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Perspectives Access

Celebrating Disability at The Met

Disabled and Deaf artists reflect on work from the Museum's collection.

Jul 1, 2022

Sculpture of a right ear with the canal indicated by a circular hole, traces of red paint, and five syllabic signs carved into the lobe

To celebrate Disability Pride Month, we’re pleased to present a few highlights from our ongoing social media project #MetAccess. This monthly feature, which debuted in July 2020 in honor of the thirtieth anniversary of the Americans with Disabilities Act, welcomes Disabled and Deaf artists to reflect on a specific work from The Met collection that sparks their curiosity or inspires them.

The Museum’s social media and accessibility teams jointly commissioned these posts as a paid opportunity for Disabled and Deaf artists to get direct access to The Met’s global, digital audience. Their unique perspectives and reflections have, in turn, challenged the Museum’s social media followers to consider works of art in a new and more inclusive light.

Auguste Rodin’s The Walking Man (L'homme qui marche)

Auguste Rodin (French, 1840–1917). The Walking Man (L'homme qui marche), modeled before 1900, cast before 1914. Cast by Alexis Rudier (French). Bronze, green patina, 33 1/2 in., 63 lb. (85.1 cm, 28.6 kg) Gift of Miss G. Louise Robinson, 1940 (40.12.4)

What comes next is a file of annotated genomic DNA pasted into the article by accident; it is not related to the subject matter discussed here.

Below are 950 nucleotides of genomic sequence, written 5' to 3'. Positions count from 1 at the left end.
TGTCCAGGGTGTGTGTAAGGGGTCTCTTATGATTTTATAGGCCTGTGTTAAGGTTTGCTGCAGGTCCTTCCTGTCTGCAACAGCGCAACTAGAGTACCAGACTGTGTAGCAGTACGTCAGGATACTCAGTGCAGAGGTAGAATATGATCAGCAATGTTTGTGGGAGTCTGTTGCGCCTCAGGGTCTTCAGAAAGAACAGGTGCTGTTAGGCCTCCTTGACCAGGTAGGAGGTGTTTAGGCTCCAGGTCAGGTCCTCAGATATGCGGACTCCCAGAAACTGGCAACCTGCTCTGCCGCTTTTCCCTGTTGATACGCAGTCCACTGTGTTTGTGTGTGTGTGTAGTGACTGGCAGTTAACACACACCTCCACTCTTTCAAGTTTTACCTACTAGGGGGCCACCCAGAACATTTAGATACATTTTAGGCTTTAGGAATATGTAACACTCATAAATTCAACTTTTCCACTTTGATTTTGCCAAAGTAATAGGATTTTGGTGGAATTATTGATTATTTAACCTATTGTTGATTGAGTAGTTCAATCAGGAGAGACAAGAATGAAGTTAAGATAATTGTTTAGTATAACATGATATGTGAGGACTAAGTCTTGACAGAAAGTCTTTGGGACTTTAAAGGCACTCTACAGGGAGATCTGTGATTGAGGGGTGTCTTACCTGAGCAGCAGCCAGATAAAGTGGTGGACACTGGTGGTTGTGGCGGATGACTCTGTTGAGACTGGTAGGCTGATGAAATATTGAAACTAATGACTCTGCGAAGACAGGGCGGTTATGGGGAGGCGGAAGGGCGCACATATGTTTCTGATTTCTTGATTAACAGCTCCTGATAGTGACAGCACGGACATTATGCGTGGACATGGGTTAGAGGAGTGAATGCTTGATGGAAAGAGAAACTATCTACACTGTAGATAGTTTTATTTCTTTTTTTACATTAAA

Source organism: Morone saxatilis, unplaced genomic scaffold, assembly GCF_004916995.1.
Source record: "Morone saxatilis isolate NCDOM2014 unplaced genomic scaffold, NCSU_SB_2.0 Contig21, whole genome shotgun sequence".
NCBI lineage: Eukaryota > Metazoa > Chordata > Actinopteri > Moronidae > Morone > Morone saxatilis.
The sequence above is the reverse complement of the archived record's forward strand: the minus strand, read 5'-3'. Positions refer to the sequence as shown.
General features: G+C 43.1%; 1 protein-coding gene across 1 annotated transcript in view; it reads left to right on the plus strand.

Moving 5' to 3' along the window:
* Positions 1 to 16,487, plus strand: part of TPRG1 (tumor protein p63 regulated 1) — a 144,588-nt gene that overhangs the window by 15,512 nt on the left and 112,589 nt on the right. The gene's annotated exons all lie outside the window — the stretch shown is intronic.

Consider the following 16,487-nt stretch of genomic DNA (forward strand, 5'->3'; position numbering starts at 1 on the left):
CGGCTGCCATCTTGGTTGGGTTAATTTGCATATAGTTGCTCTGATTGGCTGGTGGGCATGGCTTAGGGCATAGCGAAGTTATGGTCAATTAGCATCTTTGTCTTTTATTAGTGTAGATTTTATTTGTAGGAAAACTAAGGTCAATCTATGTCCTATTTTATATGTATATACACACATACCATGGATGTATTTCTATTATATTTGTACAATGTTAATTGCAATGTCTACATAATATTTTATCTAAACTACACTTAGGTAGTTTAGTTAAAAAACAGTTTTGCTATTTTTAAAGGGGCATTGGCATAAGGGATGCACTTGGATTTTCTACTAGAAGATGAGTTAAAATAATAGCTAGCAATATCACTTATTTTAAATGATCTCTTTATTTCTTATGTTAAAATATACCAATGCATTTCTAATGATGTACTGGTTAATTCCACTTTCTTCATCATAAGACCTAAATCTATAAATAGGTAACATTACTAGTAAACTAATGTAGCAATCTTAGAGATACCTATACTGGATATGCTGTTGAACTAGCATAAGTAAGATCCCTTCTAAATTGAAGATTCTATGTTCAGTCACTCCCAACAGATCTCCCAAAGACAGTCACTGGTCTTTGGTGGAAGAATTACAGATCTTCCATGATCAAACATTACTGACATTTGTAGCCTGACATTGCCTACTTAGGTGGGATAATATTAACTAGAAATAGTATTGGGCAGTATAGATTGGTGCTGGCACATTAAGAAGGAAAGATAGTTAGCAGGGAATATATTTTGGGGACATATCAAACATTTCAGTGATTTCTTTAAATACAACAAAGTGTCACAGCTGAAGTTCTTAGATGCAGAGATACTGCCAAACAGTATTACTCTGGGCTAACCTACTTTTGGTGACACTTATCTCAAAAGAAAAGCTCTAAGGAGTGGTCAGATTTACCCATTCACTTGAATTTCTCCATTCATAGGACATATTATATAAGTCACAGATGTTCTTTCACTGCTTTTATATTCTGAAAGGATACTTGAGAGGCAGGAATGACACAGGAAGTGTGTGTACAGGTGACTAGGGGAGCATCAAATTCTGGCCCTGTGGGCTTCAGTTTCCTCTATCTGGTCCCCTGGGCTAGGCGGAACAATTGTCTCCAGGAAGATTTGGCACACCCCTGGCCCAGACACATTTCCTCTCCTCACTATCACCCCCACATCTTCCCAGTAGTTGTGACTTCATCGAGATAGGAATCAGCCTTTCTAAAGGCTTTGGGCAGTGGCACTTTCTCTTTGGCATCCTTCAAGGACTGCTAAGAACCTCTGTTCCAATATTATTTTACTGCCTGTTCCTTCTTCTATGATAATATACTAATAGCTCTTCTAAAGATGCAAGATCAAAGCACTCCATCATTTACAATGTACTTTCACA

The visuality of texture in his body—both rough and smooth—invite me to touch him. I might describe Walking Man as without a head and both his arms, but I prefer to think of him as a torso, back, shoulders, and legs. Rodin claimed an “aesthetic of the incomplete.”

It is not the absence of limbs that suggests disability here, but the contrasts. Disability is not just a recognizable representation of a Disabled person, it is also legibility, power, bodies, time, and space. Does the fraying torso invoke impairment and age, or are we misreading the energy of his legs? Where, if anywhere, is a stable center from which to begin?

— Alice Sheppard

Cypriot Limestone votive ear

Limestone votive ear, 4th–3rd century B.C. Cypriot. 4th–3rd century B.C. Limestone, 2 1/4 in. (5.7 cm). The Cesnola Collection, Purchased by subscription, 1874–76 (74.51.2358) 

Votive offerings are generally presented to gods out of gratitude or to seek a cure. This limestone votive ear from Cyprus has four syllabic signs on its lobe that read, “I belong to a deaf person.” It’s very likely that that person was asking for a cure as there is a long, long history of people trying to fix deafness.

I like how the inscription on the ear was there to state that the ear “belonged” to “a deaf person.” It makes me think of a few Deaf friends of mine who have small tattoos behind their ears: Sound off, Mic Off, Deaf Power, etc. I, another Deaf person, like to think of this as a kind of beautiful declaration to the gods and a sort of twisted continuation of the votive motive: Deafness is mine. Thank you.

— Christine Sun Kim

Henri de Toulouse-Lautrec’s Waking Up

Henri de Toulouse-Lautrec (French, 1864–1901). Waking Up, 1896. Lithograph printed in drab green on wove paper, 15 3/4 x 20 7/16in. (40 x 51.9cm). Bequest of Scofield Thayer, 1982 (1984.1203.166(5)